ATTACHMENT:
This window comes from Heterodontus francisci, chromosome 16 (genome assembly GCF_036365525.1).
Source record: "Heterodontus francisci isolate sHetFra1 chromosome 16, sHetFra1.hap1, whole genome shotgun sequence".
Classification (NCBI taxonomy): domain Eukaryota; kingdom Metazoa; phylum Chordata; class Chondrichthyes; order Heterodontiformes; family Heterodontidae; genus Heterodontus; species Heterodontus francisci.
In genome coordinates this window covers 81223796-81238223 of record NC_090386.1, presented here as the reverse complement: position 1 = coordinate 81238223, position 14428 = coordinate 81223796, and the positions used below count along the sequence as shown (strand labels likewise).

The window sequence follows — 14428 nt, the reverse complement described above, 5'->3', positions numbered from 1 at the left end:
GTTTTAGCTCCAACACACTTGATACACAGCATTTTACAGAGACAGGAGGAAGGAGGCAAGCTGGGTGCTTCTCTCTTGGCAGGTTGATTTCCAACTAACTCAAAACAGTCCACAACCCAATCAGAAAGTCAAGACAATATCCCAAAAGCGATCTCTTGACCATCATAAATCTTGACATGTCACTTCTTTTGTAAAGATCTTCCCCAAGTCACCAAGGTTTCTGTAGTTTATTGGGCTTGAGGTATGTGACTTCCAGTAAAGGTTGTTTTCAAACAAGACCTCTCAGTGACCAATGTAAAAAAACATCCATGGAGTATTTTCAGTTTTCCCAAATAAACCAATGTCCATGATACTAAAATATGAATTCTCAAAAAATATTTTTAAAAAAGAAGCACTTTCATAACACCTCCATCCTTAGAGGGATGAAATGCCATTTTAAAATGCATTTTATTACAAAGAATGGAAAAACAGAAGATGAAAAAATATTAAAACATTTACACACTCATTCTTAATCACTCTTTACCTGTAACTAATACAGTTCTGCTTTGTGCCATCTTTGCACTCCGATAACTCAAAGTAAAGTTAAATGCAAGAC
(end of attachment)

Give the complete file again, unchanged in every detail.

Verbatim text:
This window comes from Heterodontus francisci, chromosome 16 (genome assembly GCF_036365525.1).
Source record: "Heterodontus francisci isolate sHetFra1 chromosome 16, sHetFra1.hap1, whole genome shotgun sequence".
Classification (NCBI taxonomy): domain Eukaryota; kingdom Metazoa; phylum Chordata; class Chondrichthyes; order Heterodontiformes; family Heterodontidae; genus Heterodontus; species Heterodontus francisci.
In genome coordinates this window covers 81223796-81238223 of record NC_090386.1, presented here as the reverse complement: position 1 = coordinate 81238223, position 14428 = coordinate 81223796, and the positions used below count along the sequence as shown (strand labels likewise).

The window sequence follows — 14428 nt, the reverse complement described above, 5'->3', positions numbered from 1 at the left end:
GTTTTAGCTCCAACACACTTGATACACAGCATTTTACAGAGACAGGAGGAAGGAGGCAAGCTGGGTGCTTCTCTCTTGGCAGGTTGATTTCCAACTAACTCAAAACAGTCCACAACCCAATCAGAAAGTCAAGACAATATCCCAAAAGCGATCTCTTGACCATCATAAATCTTGACATGTCACTTCTTTTGTAAAGATCTTCCCCAAGTCACCAAGGTTTCTGTAGTTTATTGGGCTTGAGGTATGTGACTTCCAGTAAAGGTTGTTTTCAAACAAGACCTCTCAGTGACCAATGTAAAAAAACATCCATGGAGTATTTTCAGTTTTCCCAAATAAACCAATGTCCATGATACTAAAATATGAATTCTCAAAAAATATTTTTAAAAAAGAAGCACTTTCATAACACCTCCATCCTTAGAGGGATGAAATGCCATTTTAAAATGCATTTTATTACAAAGAATGGAAAAACAGAAGATGAAAAAATATTAAAACATTTACACACTCATTCTTAATCACTCTTTACCTGTAACTAATACAGTTCTGCTTTGTGCCATCTTTGCACTCCGATAACTCAAAGTAAAGTTAAATGCAAGAC